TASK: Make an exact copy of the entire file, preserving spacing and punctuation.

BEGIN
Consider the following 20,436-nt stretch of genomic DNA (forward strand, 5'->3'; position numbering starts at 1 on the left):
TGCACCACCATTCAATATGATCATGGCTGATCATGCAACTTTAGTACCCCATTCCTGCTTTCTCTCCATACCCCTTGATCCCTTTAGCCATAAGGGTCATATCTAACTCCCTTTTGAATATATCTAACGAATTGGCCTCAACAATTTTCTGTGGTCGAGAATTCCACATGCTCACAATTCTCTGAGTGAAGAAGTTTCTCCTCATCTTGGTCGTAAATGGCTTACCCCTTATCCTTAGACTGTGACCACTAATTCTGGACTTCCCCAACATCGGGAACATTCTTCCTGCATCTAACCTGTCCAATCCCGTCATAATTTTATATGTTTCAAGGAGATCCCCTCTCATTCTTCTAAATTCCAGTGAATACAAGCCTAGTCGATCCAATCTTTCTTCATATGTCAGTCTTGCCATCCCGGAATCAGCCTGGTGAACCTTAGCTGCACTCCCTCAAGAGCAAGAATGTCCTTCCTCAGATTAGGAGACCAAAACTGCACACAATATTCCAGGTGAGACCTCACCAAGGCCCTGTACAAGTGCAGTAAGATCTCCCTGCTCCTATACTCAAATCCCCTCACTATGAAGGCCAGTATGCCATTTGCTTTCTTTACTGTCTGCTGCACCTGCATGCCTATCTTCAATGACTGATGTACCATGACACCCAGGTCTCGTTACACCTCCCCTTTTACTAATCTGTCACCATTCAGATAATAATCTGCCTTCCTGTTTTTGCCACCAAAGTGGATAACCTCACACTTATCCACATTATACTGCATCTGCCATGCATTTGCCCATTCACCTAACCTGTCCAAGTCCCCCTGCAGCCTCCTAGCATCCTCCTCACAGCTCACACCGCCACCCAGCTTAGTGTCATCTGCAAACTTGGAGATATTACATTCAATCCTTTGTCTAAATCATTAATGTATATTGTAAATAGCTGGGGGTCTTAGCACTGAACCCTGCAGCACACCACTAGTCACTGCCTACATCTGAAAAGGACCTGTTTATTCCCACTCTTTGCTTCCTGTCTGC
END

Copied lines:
Consider the following 20,436-nt stretch of genomic DNA (forward strand, 5'->3'; position numbering starts at 1 on the left):
TGCACCACCATTCAATATGATCATGGCTGATCATGCAACTTTAGTACCCCATTCCTGCTTTCTCTCCATACCCCTTGATCCCTTTAGCCATAAGGGTCATATCTAACTCCCTTTTGAATATATCTAACGAATTGGCCTCAACAATTTTCTGTGGTCGAGAATTCCACATGCTCACAATTCTCTGAGTGAAGAAGTTTCTCCTCATCTTGGTCGTAAATGGCTTACCCCTTATCCTTAGACTGTGACCACTAATTCTGGACTTCCCCAACATCGGGAACATTCTTCCTGCATCTAACCTGTCCAATCCCGTCATAATTTTATATGTTTCAAGGAGATCCCCTCTCATTCTTCTAAATTCCAGTGAATACAAGCCTAGTCGATCCAATCTTTCTTCATATGTCAGTCTTGCCATCCCGGAATCAGCCTGGTGAACCTTAGCTGCACTCCCTCAAGAGCAAGAATGTCCTTCCTCAGATTAGGAGACCAAAACTGCACACAATATTCCAGGTGAGACCTCACCAAGGCCCTGTACAAGTGCAGTAAGATCTCCCTGCTCCTATACTCAAATCCCCTCACTATGAAGGCCAGTATGCCATTTGCTTTCTTTACTGTCTGCTGCACCTGCATGCCTATCTTCAATGACTGATGTACCATGACACCCAGGTCTCGTTACACCTCCCCTTTTACTAATCTGTCACCATTCAGATAATAATCTGCCTTCCTGTTTTTGCCACCAAAGTGGATAACCTCACACTTATCCACATTATACTGCATCTGCCATGCATTTGCCCATTCACCTAACCTGTCCAAGTCCCCCTGCAGCCTCCTAGCATCCTCCTCACAGCTCACACCGCCACCCAGCTTAGTGTCATCTGCAAACTTGGAGATATTACATTCAATCCTTTGTCTAAATCATTAATGTATATTGTAAATAGCTGGGGGTCTTAGCACTGAACCCTGCAGCACACCACTAGTCACTGCCTACATCTGAAAAGGACCTGTTTATTCCCACTCTTTGCTTCCTGTCTGC